Top 10 Quality Tips To Overcome Ableism in The Workplace


Top 10 Quality Tips To Overcome Ableism in The Workplace

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Ableism, like all prejudices, is a sickness that plagues everyone. 

Generalized Anxiety Disorder, Major Depression, Manic Depression, Multiple Sclerosis, Diabetes, Autism, and more are some of the most common disorders and diseases that you and (or) your coworkers live with on a daily basis. You wake up with your disorder and deal with the suffocating thoughts of anxiety and depression or the frustrating, physical challenges of moving from bed to bathroom with MS, then you complete small wins– checking off each task one by one on your to-do list, and head to work, only to encounter more adversity in the form of microaggressions, stereotypes, and outright prejudice.

This prejudice does not only affect those who are differently-abled emotionally, but also financially since they experience a wage gap, earning 37% less than their peers who are not disabled. They also have more difficulty finding employment with only an estimated 20% of those with disabilities having jobs. The workplace should never be a space that we or anybody is wary of entering, so today, we’ll be presenting you all with tips and tricks on how to overcome ableism while at work and also how to support your disabled counterparts.

Focus on Diversity

One of your main goals as an individual with a disability should be to find a place that prioritizes merit alongside diversity and inclusivity in their hiring process. The more inclusive a staff is, the higher the chances that your future co-workers are aware of and (or) open to learning about your disability.

Prioritize Inclusivity

The number of employers that actually hire those with disabilities is bleak. Therefore, take the lead and hire those with disabilities; you’ll be at the helm of change in the workplace.

And as noted in this HuffPost documentary, if you do hire a person with a disability, you’re serving yourself, as well as them, since, “the retention rate is really high” for those with disabilities at work.

Listen and Learn

Know that it’s okay to ask questions, BUT, only if they’re not invasive and rude. For instance, if your co-worker has a disability that affects their workmanship and is trying to find a way to be more efficient at their job:

1st Ask them if they would like your support.

2nd Understand how their disability impacts their work.

3rd Be mindful of how you’re communicating with them. Understanding a disability is different than living with one, so never speak to them as if you truly know what they’re going through.

4th Offer advice when you can, but ultimately, listen, learn, and just be there for them.

Educate Those Around You

This can be easier said than done with the number of misinformed people out there who rarely listen to others, but take baby steps with them and you’ll see progress in the long run.

For example, Brooke Grossinger, who is Deaf and an engagement manager for Sorenson Communications, a company that provides technology and services for Deaf and hearing people to connect recognizes that “The more knowledgeable people are in the hearing community, the more accepting they will be.” Thus education is in many ways how you can create a better world for yourself and those like you.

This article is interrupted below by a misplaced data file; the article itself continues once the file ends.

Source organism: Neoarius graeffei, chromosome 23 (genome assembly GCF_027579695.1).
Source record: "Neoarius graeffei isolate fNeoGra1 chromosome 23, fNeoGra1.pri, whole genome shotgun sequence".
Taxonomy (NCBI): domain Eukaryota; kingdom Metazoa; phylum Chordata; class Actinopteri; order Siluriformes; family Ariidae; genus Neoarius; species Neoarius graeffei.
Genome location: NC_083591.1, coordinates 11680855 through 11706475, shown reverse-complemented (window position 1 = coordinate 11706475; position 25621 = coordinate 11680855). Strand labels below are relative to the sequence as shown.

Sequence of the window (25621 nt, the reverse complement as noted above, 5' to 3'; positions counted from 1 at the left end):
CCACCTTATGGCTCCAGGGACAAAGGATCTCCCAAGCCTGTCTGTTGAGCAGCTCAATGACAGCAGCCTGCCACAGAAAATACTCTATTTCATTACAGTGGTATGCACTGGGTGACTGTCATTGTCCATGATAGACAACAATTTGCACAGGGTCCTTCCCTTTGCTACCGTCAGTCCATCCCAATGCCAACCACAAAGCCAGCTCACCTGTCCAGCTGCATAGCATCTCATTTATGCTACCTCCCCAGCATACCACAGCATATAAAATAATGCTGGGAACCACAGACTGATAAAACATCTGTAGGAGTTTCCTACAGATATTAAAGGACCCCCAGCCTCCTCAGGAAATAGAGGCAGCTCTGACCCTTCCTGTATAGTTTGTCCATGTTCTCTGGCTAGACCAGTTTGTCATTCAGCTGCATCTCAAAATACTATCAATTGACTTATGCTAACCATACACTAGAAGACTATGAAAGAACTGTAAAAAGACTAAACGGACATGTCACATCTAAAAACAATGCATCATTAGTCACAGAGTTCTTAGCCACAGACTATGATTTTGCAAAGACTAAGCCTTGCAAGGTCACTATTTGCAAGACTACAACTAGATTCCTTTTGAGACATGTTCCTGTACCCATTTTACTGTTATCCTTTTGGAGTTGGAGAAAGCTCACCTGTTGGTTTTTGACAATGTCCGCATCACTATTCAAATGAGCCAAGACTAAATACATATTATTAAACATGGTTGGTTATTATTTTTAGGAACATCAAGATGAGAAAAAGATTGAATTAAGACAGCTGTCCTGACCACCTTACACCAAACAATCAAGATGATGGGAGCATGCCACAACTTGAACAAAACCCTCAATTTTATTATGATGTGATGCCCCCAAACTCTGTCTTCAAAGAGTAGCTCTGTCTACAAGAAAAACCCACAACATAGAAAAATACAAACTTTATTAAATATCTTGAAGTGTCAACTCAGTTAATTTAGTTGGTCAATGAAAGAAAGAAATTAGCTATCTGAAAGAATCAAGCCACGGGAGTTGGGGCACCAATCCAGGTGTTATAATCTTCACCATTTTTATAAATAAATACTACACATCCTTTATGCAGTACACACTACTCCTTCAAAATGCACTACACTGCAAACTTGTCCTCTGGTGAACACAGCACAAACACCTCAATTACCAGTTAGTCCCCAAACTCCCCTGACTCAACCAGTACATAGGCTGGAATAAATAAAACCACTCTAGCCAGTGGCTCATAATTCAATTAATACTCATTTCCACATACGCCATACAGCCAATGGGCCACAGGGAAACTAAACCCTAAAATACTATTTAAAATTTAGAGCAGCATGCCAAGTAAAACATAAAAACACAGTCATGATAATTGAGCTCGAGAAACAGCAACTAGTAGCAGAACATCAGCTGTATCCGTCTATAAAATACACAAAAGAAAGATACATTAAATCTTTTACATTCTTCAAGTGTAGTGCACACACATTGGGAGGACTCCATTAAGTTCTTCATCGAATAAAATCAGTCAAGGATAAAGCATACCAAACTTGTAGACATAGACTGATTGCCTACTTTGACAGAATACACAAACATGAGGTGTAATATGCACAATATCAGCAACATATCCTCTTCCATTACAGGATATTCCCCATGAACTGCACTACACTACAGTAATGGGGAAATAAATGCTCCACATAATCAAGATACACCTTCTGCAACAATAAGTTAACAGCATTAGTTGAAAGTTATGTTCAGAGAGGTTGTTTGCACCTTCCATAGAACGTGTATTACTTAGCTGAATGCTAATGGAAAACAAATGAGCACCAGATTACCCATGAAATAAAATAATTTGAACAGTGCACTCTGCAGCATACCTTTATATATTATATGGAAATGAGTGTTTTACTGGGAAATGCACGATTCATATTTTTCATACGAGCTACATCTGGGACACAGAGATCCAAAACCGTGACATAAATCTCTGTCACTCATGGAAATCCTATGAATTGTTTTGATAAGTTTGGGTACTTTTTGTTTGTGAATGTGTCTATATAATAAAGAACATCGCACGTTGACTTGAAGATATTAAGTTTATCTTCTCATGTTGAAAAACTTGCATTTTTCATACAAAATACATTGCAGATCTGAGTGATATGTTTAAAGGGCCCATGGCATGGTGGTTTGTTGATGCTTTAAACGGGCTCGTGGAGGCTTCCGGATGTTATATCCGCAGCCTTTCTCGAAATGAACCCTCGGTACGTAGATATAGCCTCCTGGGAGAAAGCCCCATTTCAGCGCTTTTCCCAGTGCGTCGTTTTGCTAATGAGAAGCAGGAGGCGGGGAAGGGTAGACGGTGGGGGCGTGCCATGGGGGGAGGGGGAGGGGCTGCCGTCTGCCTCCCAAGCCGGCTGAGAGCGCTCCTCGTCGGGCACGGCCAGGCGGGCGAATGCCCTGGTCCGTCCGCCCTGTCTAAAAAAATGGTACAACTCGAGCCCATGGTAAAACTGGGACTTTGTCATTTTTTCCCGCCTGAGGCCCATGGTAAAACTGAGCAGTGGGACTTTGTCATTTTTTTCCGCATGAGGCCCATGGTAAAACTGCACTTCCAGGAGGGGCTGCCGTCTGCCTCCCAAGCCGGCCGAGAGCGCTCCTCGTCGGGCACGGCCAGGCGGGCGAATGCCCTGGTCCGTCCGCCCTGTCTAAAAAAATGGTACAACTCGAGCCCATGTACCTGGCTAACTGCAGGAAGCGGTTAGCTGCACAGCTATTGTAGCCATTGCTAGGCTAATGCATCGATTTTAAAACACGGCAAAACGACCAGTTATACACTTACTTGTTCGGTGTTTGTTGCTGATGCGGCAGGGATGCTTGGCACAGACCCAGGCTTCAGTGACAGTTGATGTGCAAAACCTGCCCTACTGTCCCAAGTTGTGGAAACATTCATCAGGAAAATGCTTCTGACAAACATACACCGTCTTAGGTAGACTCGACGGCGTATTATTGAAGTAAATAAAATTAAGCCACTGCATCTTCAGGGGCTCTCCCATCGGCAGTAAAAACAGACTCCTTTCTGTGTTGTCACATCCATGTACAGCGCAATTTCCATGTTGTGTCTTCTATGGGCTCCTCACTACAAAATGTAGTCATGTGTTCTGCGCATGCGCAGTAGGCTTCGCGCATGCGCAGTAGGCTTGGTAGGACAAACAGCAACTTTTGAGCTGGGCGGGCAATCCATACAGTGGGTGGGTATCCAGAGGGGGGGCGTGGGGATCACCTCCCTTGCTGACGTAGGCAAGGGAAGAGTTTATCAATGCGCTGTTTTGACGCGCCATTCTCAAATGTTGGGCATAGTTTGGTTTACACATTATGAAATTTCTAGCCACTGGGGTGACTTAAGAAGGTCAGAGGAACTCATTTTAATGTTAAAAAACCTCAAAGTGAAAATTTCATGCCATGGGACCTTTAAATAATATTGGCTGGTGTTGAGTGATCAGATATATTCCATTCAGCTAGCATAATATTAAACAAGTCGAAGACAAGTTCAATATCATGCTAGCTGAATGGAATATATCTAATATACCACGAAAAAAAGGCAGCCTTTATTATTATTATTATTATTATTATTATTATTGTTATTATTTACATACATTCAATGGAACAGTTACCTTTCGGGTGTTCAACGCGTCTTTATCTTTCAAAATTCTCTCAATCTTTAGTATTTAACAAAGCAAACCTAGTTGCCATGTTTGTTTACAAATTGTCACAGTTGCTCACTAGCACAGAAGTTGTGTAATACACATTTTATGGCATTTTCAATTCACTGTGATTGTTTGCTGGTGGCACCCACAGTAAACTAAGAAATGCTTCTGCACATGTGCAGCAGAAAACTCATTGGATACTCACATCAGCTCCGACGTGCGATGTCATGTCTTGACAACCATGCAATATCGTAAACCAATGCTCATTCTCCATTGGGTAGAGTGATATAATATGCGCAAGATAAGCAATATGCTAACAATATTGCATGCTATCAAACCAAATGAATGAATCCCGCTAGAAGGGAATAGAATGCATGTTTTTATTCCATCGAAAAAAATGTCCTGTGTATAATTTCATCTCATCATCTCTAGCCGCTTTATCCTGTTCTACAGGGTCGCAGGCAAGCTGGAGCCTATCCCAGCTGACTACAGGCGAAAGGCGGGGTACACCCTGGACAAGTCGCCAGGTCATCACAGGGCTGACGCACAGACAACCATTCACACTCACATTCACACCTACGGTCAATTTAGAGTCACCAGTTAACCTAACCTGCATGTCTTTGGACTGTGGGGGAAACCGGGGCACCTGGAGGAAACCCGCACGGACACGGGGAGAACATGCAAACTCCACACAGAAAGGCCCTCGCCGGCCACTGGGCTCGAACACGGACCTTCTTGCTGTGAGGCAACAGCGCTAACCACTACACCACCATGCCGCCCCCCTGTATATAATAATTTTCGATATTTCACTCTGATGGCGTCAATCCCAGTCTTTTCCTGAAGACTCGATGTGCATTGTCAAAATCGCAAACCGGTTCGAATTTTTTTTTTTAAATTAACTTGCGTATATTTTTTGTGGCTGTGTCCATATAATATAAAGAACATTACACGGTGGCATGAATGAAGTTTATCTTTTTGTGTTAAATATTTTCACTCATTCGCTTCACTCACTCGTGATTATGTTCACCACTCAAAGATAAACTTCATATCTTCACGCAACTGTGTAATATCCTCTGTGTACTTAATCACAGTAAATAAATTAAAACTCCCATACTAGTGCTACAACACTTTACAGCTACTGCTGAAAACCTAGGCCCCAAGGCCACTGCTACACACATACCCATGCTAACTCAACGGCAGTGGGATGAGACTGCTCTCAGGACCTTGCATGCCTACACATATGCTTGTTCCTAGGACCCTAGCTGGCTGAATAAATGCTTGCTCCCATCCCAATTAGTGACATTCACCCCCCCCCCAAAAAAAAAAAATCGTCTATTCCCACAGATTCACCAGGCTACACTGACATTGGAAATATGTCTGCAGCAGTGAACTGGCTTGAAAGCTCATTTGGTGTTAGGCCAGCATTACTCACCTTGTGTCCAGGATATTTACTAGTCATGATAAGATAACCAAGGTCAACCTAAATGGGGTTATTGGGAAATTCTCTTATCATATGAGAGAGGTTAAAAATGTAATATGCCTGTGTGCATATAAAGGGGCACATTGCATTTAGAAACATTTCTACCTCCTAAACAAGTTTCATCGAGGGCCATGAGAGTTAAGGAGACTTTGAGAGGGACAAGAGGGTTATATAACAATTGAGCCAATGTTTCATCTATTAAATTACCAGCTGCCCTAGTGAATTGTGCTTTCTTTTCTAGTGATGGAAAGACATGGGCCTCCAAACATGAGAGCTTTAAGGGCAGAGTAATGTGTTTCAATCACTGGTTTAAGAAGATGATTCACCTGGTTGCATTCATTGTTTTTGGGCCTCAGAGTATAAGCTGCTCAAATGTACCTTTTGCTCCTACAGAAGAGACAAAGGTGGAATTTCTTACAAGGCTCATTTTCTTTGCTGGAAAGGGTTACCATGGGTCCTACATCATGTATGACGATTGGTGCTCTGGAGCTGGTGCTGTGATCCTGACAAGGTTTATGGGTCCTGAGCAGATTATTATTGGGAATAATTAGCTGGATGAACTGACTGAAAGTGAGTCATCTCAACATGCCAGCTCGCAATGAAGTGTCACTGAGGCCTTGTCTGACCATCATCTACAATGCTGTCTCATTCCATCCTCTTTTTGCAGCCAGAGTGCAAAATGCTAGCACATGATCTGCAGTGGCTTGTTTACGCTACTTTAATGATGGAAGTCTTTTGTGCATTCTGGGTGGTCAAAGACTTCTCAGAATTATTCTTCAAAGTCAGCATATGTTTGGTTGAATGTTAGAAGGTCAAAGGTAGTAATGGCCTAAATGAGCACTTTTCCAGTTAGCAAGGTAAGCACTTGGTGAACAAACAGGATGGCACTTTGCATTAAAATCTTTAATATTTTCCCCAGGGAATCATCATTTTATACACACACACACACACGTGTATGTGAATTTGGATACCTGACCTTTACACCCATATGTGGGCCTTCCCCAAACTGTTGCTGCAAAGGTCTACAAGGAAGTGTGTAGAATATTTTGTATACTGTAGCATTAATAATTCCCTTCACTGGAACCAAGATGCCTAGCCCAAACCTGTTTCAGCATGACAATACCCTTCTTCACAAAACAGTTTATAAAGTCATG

Don’t Make Assumptions

Relying on what you expect from different types of people is prejudice 101. We know that it can be tempting to assume that a co-worker with a disability is:

  • Tired
  • Confused
  • In need of constant support and care

However, more often than not, these people are functioning just as well as you. And if they’re in need of your assistance, they will ask you for it.

Build a Support Network

The times when everything seems to be crashing down around will be the times when you’ll need people the most to support you and to be a sounding board for you. These people can be friends or family, but it is helpful to have someone in the workplace to have your back and vouch for you if your name’s being tossed around behind your back.

Avoid Pathologizing Language Like The Plague

The easiest and worst thing you can do is to relate “weird” or “unusual” behavior with mental illness and frailty and fatigue with physical handicaps. This is ableism at its worst, making unreasonable assumptions based on a laymen’s understanding of a disability.

Enjoy The Small Victories

Poet, philosopher, and philanthropist, Gift Gugu Mona says that “[She] may not have avoided certain wounds in my life, but [she] does appreciate these scars because they are a constant reminder of [her] victories.” This is to say that, pain and victory are intertwined, and that while you may be feeling sad, ashamed, or hopeless now, at another time in your life, you will have achieved greatness.

While the TEDx speaker above, Mehrnaz Bassiri, understands that small wins are life-changing because, “once a small win is accomplished, forces are set in motion that are in favor of another small win and another small win,…” Therefore, recognize and appreciate these small things, because they’ll have a domino effect that will lead to greater, more grandiose achievements.

Recognize The Individual

While disabilities can physically and mentally affect the people around you, there is no way to predict how they’ll behave or who they’ll turn out to be. Get to know them as a person first, before you rely on preconceived notions and biases about their handicap.


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